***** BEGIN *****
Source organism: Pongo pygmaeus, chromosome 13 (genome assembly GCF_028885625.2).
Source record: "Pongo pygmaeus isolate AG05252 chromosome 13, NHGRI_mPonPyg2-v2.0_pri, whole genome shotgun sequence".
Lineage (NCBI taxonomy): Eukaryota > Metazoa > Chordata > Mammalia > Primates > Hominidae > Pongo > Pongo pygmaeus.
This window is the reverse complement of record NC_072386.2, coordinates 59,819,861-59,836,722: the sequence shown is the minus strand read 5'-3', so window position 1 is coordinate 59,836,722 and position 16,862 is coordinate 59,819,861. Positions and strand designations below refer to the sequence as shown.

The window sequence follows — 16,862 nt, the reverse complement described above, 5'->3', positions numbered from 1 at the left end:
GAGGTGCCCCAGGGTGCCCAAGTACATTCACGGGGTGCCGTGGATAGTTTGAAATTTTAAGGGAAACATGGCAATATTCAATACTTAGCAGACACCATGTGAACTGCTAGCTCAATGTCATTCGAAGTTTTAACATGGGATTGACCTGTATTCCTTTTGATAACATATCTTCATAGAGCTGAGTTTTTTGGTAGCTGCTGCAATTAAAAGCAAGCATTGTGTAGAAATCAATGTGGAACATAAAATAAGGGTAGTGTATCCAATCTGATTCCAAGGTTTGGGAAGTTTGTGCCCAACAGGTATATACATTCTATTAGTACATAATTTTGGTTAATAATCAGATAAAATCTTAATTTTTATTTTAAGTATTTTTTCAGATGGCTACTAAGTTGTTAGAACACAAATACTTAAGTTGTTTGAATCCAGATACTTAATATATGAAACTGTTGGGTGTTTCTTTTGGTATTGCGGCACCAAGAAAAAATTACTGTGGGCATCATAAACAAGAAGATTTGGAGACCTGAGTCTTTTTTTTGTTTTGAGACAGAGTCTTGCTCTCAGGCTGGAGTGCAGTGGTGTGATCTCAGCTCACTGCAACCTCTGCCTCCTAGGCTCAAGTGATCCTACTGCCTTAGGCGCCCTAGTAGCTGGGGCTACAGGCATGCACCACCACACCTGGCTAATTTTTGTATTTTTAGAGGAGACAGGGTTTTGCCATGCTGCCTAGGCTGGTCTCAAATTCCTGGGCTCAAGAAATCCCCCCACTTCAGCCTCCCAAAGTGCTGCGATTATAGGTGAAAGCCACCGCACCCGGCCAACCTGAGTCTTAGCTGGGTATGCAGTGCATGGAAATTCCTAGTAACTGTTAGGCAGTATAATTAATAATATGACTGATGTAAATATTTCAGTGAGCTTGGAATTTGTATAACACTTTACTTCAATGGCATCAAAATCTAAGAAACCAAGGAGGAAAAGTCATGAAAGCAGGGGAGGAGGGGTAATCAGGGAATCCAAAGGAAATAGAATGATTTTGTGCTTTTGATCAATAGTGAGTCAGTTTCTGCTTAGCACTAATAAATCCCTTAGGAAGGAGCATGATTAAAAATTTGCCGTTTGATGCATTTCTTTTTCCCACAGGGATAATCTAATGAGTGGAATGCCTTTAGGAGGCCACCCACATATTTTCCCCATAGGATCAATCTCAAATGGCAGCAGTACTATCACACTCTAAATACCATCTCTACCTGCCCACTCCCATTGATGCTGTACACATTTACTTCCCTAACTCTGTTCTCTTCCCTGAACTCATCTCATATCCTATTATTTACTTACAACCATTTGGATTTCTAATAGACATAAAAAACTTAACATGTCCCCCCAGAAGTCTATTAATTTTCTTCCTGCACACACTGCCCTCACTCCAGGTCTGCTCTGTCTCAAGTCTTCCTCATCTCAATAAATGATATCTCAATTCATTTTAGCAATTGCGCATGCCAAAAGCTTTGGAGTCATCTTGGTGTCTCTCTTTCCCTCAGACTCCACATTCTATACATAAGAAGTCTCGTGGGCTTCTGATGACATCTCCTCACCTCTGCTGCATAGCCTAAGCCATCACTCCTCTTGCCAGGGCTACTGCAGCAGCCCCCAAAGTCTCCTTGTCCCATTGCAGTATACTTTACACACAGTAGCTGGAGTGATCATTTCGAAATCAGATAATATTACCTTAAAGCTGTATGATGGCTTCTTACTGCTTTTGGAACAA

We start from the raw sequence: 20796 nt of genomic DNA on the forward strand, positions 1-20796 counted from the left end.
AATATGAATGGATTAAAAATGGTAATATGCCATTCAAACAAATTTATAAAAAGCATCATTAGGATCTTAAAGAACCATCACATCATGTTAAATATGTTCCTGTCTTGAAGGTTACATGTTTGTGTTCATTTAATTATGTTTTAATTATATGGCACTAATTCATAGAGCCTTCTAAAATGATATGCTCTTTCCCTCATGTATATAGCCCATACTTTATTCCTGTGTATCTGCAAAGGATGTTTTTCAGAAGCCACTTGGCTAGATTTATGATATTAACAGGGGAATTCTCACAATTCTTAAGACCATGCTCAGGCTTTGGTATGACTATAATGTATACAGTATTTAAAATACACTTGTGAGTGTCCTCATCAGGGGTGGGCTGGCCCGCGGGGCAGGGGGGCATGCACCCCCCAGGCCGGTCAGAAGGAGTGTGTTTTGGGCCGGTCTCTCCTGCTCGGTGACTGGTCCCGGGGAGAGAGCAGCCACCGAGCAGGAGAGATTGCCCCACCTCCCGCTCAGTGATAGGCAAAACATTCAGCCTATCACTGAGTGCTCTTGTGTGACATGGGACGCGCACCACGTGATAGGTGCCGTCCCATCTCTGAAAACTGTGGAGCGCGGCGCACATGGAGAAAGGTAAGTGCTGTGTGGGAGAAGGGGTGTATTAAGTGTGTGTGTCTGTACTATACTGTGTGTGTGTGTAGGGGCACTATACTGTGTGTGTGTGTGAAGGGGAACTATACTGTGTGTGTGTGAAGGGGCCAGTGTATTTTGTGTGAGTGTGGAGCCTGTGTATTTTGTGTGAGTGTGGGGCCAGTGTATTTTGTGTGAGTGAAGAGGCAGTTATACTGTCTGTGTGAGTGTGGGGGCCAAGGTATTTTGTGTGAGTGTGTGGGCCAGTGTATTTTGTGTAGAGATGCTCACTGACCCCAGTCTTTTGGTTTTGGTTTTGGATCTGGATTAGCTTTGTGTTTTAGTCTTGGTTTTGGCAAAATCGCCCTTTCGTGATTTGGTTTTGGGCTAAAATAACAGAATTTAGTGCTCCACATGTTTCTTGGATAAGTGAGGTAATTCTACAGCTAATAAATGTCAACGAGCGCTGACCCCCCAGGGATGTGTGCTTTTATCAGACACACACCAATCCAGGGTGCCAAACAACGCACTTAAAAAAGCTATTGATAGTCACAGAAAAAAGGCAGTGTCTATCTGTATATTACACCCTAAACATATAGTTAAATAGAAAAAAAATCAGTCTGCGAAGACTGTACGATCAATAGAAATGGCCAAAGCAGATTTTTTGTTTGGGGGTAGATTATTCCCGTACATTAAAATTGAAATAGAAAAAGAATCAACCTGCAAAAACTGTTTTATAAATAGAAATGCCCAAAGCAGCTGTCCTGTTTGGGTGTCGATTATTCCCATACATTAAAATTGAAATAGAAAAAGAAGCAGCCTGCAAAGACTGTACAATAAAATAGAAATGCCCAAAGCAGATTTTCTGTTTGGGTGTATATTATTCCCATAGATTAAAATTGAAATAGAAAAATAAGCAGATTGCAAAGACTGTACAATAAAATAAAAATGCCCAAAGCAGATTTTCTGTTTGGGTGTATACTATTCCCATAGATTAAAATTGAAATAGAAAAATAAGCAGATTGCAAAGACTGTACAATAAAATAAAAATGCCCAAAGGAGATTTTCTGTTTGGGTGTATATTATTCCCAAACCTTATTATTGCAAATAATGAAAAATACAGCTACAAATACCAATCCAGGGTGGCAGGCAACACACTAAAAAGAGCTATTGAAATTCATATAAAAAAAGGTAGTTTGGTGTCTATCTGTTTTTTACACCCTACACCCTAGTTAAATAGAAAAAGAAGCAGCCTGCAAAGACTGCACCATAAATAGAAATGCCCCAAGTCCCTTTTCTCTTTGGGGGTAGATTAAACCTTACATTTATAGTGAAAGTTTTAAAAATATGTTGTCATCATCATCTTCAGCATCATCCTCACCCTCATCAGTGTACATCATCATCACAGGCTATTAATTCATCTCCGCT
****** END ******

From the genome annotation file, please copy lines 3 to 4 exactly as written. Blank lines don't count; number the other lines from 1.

Lineage (NCBI taxonomy): Eukaryota > Metazoa > Chordata > Mammalia > Primates > Hominidae > Pongo > Pongo pygmaeus.
This window is the reverse complement of record NC_072386.2, coordinates 59,819,861-59,836,722: the sequence shown is the minus strand read 5'-3', so window position 1 is coordinate 59,836,722 and position 16,862 is coordinate 59,819,861. Positions and strand designations below refer to the sequence as shown.